Switzerland said on Wednesday (4 July) it had put further talks on a new treaty governing relations with the European Union, including sensitive labour market rules, on hold until after the summer break.
Negotiations to formalise ties now covered by around 100 separate accords have stumbled in recent weeks with Swiss leaders conceding that Britain’s planned exit from the EU has made it more difficult to clinch a deal.
Talks have snagged in particular on Switzerland’s wish to protect its own labour market and the pay and conditions for Swiss-based workers, with Foreign Minister Ignazio Cassis describing this as a “red line” not up for negotiation.
Brussels has said Switzerland must agree a full treaty before it gets greater access to EU markets.
Progress has been made towards resolving several points of contention, particularly on the solution of legal disputes through arbitration panels, the Swiss government said.
But open questions remain in the areas surrounding the free movement of people, it added, particularly measures to protect the pay and conditions of workers in Switzerland.
“By and large, we’ve come a step closer, but we’re not yet at the finish,” Cassis told a news conference on Wednesday. “Nothing is agreed until everything is agreed; it’s an everything or nothing process.”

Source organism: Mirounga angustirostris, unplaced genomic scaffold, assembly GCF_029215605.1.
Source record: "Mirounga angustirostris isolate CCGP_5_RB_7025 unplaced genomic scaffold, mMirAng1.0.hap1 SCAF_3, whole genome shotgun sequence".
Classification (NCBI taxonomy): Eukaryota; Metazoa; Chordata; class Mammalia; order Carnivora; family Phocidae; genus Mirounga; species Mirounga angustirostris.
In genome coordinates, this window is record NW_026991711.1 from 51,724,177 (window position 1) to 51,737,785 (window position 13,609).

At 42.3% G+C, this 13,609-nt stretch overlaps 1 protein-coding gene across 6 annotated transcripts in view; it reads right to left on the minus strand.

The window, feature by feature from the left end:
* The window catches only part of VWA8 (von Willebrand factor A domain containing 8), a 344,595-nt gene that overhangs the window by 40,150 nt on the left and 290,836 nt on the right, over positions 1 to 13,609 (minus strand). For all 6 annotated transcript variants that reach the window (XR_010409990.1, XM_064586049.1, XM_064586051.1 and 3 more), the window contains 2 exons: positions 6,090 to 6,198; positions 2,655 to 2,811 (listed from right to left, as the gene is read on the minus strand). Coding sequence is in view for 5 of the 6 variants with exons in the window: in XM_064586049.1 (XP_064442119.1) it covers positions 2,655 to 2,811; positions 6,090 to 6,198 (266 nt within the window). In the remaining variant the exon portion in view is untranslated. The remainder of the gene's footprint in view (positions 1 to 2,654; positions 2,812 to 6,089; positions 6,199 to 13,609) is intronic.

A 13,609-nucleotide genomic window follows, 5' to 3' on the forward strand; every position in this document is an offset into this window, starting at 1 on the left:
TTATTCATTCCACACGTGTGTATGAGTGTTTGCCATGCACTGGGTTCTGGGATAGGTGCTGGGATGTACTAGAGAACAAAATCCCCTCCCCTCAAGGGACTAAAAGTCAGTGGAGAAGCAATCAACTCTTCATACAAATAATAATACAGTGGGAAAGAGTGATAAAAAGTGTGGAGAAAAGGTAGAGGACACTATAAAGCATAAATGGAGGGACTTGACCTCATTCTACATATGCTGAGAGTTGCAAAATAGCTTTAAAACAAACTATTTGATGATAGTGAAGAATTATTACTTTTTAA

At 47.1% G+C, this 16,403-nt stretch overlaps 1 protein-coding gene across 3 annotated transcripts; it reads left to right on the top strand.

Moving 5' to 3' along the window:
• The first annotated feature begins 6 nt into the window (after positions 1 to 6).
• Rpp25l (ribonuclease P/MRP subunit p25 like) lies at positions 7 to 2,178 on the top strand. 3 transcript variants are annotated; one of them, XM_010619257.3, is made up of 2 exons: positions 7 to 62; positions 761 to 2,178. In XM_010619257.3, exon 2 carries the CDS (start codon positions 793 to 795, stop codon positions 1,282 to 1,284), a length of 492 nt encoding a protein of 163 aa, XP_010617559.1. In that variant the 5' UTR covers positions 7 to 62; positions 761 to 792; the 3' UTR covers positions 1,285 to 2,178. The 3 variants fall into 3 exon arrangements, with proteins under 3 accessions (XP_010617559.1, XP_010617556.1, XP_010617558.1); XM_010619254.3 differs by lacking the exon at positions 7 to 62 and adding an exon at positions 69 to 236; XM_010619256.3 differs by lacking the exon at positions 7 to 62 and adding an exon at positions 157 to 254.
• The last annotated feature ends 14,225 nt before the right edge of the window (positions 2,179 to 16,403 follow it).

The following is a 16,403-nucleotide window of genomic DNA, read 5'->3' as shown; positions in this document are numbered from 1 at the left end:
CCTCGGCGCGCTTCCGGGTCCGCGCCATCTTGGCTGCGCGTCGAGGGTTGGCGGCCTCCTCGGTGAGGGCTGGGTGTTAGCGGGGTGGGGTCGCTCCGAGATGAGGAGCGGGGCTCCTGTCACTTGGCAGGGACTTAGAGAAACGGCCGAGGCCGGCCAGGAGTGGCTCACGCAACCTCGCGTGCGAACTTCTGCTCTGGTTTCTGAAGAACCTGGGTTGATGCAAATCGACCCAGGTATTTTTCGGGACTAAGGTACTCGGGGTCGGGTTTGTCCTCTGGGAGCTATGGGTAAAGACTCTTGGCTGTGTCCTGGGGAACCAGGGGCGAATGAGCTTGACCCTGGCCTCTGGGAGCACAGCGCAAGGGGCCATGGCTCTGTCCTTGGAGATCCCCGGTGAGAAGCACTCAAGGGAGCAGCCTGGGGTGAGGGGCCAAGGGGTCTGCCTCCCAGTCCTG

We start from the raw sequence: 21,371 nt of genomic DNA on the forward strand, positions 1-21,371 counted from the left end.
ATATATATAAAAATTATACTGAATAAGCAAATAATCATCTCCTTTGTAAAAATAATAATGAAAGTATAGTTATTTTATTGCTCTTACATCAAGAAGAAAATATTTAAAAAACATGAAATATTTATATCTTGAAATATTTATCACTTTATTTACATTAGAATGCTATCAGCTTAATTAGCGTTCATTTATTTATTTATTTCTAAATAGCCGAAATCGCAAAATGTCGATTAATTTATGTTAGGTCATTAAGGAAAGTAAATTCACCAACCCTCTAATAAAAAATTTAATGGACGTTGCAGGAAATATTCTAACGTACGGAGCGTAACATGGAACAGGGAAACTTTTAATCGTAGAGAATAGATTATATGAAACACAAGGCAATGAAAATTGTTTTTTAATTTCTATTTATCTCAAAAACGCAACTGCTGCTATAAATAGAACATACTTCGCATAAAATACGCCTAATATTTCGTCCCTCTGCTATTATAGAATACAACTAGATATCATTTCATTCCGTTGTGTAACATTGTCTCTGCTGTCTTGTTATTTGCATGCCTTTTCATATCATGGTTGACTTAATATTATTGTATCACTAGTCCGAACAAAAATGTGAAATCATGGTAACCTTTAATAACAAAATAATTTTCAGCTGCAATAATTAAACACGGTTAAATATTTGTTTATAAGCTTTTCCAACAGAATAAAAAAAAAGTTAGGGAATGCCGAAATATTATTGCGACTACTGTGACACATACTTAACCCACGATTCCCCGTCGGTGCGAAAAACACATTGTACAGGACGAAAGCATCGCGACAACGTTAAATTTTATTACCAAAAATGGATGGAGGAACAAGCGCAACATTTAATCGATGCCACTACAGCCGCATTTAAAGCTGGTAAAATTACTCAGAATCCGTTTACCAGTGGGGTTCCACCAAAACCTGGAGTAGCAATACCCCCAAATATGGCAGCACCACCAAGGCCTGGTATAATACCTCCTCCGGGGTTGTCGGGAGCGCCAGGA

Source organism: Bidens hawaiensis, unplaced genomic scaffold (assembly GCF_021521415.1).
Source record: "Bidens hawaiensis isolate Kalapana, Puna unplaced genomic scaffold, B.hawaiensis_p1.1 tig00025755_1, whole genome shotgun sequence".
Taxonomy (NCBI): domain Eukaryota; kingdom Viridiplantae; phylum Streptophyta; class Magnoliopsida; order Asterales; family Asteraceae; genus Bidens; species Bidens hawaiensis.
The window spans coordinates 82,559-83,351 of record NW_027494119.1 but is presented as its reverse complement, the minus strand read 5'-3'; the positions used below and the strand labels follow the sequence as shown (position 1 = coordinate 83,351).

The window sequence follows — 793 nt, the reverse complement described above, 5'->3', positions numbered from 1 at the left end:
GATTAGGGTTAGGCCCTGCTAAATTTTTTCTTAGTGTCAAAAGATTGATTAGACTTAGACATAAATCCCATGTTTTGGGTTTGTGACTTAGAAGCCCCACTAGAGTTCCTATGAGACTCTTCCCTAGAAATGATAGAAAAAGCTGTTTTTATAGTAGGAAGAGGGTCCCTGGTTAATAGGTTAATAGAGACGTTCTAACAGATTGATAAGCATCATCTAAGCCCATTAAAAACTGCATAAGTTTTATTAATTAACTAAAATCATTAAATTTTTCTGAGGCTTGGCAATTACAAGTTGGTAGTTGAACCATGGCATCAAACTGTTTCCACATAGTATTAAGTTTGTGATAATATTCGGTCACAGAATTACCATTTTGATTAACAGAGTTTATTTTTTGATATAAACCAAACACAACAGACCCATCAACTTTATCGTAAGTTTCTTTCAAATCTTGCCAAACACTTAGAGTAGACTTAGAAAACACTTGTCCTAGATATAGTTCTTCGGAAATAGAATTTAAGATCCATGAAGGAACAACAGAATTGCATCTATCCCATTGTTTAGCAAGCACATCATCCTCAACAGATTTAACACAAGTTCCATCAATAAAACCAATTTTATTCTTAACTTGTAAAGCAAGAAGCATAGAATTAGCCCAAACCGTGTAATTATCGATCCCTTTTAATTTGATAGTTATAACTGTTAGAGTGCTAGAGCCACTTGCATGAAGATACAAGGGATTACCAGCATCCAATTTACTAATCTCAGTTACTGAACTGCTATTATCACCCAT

The Swiss government wants to carry out deeper discussion with the country’s semi-autonomous cantons and groups like trade unions to resolve differences before talks resume, he said.
Brussels is pushing Bern to agree a treaty this year before elections in Switzerland and the EU scheduled for 2019.
It has warned it will not grant the Swiss more access to the EU’s 28-nation single market – the biggest for Swiss exports – in the absence of an “institutional agreement”.
Cassis refused to be rushed, saying the government was prepared to let a deadline on the current talks lapse.
“The Federal Council (Swiss cabinet) considers the internal political situation to be more important than the timetable. Quality comes before timing,” he said.
“Either the agreement fits qualitatively…or it doesn’t, and Switzerland presses forward,” he said, adding Switzerland could re-examine the issue later.
The EU on Wednesday characterised the talks as “difficult.”
“We take note of today’s discussions,” a spokeswoman for the European Commission said. “Negotiations will continue next week and they will remain difficult.”